Forrester's eProcurement Wave Captures the State of the Market

Duncan Jones recently authored Forrester's latest eProcurement Wave (which we'll dissect and analyze in more detail soon). Ariba and Basware have licensed the report and made it available for free, if you're interested. I've suggested before that exercises in graphical vendor comparisons are always bound to get analysts in trouble, even if they carry out their research in a manner as thorough and objective as possible (as I sincerely believe Duncan did in this case). In my view, the Forrester ranking methodology, generally, does a better job than Gartner because it provides better transparency into the criteria that contribute to a ranking on each axis. If subscribers want to model the impact of a score change for something that is less relevant than the product itself -- or the offering, for that matter -- such as corporate strategy, installed base or financial resources to pursue strategy, they can.

While I'll leave it to Spend Matters readers to chime in with their views about the relative placement of vendors until I have the chance to go over each specific provider in more detail, I thought it would be prudent to suggest a number of things Duncan gets absolutely correct in his analysis. Granted, I could quibble with the placement of certain vendors. For example, Basware's offering scored higher than I would have anticipated and Coupa was excluded based on what I'm guessing was a failure to meet revenue criteria for inclusion. But in general, I think the report does a solid high-level job of creating a credible segmentation for a sub-set of the vendors in the market. And perhaps most important, some of Duncan's summary points are quite reflective of what we see in the market as well.

For one, Duncan is right on the mark when he suggests that the eProcurement software sector is a maturing market with a range of good solution options. Among the 11 vendor products he included in the report, "there was little to broadly differentiate" among providers, at least on a feature/function level. This analysis mirrors our own. Indeed, we just got through creating a functional shortlist of vendors in a selection we're working on and found more than six vendors who could more than meet the basic needs of the client in question. Granted, they'd probably spend a whole lot more depending on the vendor they ultimately select (e.g., to work with SAP or Oracle directly would require additional investment in third-party solutions). But most any solution in Forrester's ranking could meet their basic needs.

This also raises another question that's now fundamental to looking at the eProcurement market. To wit: given the relative parity in basic functional capabilities among many vendors in eProcurement -- our own recent analysis of eProcurement products in areas such as basic supplier portal capability, workflow/process management, requisitioning, order management/visibility and basic invoicing/payment shows that such providers as Ariba, B-Pack, Coupa, Intenda, Ketera/Rearden, Oracle, SAP and Verian all meet basic functional requirements -- it's important to look at other related eProcurement solution areas to understand relative competitive differentiation (more on this in a follow-up post).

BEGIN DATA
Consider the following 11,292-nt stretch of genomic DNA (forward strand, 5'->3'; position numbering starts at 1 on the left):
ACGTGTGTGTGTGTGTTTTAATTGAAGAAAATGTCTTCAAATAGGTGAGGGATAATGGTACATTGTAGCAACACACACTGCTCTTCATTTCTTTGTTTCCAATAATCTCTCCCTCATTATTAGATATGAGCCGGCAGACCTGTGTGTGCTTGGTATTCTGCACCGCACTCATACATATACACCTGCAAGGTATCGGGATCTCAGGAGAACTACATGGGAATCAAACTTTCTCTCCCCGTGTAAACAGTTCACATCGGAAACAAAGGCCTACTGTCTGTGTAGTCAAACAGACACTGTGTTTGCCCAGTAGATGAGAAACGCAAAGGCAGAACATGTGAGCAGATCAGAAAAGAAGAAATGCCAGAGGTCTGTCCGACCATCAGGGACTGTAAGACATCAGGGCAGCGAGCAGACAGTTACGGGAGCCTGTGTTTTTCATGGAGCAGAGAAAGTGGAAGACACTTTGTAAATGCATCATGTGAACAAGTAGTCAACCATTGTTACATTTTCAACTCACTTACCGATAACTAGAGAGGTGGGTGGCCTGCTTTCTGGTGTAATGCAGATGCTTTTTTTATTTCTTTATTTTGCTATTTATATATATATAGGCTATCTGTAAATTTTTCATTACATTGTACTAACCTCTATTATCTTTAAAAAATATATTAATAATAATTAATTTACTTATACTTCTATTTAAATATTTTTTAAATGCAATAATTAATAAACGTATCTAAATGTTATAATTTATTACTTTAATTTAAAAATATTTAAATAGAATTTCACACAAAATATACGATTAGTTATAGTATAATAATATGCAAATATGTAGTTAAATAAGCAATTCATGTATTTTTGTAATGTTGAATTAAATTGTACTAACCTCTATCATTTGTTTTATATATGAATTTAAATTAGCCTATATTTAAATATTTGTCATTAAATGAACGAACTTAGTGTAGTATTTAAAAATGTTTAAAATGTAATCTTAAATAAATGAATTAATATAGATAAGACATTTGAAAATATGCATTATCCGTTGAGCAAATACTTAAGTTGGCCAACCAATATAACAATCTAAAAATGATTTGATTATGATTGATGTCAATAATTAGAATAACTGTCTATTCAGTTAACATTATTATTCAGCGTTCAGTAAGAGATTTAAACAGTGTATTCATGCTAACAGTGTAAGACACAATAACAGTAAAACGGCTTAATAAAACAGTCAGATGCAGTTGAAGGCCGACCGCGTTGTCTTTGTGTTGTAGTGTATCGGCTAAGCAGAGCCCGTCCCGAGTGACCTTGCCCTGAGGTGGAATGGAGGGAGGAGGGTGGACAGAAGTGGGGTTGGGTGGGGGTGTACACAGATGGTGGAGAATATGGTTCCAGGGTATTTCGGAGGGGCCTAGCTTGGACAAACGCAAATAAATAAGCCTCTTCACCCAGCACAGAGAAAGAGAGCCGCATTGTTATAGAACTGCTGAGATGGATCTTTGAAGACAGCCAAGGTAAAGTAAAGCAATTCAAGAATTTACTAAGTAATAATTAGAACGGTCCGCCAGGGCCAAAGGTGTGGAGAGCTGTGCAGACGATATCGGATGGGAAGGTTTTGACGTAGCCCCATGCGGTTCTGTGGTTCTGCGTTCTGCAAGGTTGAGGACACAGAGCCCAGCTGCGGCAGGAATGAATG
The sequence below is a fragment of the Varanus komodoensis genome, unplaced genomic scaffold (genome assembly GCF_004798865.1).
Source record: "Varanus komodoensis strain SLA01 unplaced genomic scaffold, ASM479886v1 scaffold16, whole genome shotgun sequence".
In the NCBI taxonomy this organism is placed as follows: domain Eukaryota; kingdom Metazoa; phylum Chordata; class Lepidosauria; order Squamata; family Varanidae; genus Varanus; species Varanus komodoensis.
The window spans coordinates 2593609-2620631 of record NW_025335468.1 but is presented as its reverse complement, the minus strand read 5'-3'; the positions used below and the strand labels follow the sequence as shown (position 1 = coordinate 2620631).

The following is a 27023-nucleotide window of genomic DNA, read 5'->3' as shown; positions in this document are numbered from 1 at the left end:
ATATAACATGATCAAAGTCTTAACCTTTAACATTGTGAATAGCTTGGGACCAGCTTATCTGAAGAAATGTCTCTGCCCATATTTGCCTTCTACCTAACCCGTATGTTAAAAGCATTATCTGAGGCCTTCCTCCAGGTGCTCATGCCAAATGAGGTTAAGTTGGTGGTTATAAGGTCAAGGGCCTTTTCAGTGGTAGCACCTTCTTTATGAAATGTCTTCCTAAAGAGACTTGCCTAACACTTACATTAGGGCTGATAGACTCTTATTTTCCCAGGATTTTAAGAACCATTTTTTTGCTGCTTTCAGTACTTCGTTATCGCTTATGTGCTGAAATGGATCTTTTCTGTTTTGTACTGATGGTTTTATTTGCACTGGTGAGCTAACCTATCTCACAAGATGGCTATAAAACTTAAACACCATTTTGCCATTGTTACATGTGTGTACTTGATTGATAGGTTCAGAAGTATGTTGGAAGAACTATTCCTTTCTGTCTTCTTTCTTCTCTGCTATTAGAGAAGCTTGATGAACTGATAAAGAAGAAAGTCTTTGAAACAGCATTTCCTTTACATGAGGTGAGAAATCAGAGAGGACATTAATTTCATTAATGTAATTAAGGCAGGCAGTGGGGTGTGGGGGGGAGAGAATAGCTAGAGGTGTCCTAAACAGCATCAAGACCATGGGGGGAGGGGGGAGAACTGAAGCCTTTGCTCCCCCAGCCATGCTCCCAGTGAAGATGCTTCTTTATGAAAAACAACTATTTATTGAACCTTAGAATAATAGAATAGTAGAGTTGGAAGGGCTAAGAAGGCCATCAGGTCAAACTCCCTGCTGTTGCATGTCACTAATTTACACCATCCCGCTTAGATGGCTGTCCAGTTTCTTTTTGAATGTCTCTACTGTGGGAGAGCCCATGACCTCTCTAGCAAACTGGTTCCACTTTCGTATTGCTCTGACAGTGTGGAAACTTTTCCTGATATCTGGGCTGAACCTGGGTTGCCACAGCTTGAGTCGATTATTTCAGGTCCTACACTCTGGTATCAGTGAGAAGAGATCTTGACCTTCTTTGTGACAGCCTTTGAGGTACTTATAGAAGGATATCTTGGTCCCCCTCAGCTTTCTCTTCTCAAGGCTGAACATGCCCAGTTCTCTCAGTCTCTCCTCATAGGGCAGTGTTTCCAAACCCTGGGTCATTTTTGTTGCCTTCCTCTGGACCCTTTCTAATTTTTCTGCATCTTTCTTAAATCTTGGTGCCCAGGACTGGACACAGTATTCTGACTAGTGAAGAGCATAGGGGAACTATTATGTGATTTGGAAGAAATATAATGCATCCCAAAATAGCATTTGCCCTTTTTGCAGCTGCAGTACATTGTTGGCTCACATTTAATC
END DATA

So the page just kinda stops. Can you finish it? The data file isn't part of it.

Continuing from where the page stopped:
Duncan was also right to include some of the customized offerings by folks like Hubwoo and Capgemini in his evaluation. In both of these cases, the underlying DNA may be SAP, but the degree of customization both providers have built on top of it with their own or third-party IP can make the difference between successful and unsuccessful deployments. Take catalog management, for example (a continued sub-standard area of SAP SRM -- and Oracle, for that matter). Hubwoo has their own solution, while Conexa has partnered with jCatalog (as has Perfect, Quadrem and others).

When looking at the Forrester report, companies should keep in mind that this analysis -- and any analyst ranking or commentary -- should only be one of a number of starting places in creating a vendor shortlist for their own needs. Before getting very far in the short-listing and subsequent vendor analysis regardless of sector, it's absolutely essential to develop a broader perspective outside of the written report. I've learned over the years that talking with in-the-trenches systems integrators and existing users of potential solutions can be just as valuable as an initial first step to getting smart on a market as any published piece of analyst or market research -- or blog for that matter. And when it comes time to make a selection, none of these is a substitute for a detailed RFP that includes a request for a vendor to show specific live demonstration scripts based on the organization's requirements.

- Jason Busch

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